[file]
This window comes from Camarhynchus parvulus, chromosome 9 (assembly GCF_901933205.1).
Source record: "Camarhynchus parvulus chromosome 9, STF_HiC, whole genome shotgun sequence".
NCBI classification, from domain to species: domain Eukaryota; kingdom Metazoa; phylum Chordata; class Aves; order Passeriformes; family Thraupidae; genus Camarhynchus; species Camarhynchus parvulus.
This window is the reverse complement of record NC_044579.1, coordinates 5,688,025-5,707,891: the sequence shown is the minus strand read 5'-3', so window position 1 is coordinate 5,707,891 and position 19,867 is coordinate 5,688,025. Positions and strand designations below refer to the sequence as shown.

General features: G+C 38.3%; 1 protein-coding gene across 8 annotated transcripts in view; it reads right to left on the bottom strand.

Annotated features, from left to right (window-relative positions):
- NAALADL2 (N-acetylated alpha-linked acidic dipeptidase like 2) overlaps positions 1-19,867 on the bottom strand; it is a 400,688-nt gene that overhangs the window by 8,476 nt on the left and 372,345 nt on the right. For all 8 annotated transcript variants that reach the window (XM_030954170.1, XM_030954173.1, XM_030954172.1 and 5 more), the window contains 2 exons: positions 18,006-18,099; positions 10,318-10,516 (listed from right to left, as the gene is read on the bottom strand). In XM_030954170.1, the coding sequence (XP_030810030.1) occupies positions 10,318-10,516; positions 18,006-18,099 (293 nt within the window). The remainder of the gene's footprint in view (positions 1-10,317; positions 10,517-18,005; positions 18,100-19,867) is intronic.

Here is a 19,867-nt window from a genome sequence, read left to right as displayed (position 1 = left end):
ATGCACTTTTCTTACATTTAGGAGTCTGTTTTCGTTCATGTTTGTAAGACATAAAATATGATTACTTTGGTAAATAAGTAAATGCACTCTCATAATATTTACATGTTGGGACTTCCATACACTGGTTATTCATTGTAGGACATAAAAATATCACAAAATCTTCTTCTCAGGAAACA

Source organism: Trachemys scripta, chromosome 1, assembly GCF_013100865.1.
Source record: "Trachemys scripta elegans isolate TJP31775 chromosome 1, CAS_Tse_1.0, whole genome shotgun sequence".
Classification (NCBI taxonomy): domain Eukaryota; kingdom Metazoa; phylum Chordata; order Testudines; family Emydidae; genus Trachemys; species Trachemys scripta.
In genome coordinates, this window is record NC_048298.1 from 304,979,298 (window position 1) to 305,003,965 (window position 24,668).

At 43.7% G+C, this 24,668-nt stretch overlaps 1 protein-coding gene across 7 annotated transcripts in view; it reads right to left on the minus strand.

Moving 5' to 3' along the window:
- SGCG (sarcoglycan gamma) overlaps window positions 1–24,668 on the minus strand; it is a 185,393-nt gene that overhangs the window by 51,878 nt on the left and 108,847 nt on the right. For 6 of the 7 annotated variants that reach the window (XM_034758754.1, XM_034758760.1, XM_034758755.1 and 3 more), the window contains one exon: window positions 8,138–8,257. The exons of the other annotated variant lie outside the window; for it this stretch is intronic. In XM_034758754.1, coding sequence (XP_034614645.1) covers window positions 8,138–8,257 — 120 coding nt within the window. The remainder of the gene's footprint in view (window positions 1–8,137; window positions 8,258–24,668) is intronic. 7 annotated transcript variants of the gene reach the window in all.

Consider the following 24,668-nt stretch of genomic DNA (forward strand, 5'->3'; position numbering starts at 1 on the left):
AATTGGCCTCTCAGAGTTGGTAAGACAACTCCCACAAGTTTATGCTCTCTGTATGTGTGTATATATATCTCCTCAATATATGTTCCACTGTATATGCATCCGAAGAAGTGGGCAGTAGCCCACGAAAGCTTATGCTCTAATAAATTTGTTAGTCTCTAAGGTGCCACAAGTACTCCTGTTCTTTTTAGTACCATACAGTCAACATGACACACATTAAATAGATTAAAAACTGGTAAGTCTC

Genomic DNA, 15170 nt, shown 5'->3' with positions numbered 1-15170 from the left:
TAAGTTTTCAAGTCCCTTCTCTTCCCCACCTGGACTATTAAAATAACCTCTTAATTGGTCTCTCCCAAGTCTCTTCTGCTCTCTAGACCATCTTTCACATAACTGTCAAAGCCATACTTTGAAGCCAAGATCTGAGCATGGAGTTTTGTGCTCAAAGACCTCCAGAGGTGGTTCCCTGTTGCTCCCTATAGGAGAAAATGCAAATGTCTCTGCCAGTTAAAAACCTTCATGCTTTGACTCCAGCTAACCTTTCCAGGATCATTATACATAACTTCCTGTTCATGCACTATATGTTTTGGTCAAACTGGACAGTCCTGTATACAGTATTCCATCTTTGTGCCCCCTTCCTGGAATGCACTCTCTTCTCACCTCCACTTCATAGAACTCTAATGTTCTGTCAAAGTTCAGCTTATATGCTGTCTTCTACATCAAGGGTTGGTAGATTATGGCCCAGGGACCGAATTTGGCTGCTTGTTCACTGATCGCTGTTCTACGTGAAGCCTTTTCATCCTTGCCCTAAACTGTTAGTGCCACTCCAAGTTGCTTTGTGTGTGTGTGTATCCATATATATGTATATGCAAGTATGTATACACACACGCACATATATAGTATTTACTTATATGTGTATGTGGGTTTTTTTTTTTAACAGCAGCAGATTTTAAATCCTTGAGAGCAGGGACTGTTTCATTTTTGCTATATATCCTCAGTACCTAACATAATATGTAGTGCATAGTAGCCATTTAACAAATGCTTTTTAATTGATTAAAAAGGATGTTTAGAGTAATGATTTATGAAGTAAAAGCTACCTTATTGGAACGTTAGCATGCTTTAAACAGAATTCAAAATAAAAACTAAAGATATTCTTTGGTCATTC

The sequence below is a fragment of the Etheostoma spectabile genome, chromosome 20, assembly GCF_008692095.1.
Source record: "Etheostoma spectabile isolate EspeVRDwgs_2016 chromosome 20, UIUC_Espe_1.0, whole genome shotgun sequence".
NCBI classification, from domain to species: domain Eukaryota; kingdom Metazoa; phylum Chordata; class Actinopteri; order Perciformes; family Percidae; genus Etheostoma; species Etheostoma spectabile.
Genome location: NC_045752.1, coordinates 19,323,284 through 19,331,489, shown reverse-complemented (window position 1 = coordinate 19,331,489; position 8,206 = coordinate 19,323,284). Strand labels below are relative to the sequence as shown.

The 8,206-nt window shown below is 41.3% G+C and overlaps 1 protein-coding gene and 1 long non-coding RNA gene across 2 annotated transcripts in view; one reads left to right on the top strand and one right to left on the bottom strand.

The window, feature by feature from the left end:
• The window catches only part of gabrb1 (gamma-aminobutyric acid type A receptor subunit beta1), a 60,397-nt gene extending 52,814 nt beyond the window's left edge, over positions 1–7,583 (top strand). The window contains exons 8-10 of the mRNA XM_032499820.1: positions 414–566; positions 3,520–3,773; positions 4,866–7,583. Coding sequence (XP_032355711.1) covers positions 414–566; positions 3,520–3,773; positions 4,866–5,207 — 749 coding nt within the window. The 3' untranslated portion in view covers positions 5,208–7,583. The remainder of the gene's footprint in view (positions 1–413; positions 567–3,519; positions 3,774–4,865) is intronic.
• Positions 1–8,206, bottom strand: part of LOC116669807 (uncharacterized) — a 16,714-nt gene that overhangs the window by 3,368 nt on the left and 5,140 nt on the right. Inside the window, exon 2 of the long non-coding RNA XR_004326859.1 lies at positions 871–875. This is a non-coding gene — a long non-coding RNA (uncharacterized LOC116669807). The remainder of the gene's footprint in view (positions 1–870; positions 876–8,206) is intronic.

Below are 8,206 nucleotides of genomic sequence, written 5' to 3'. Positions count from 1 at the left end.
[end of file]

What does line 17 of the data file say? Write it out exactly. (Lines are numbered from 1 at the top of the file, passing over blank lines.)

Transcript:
Consider the following 24,668-nt stretch of genomic DNA (forward strand, 5'->3'; position numbering starts at 1 on the left):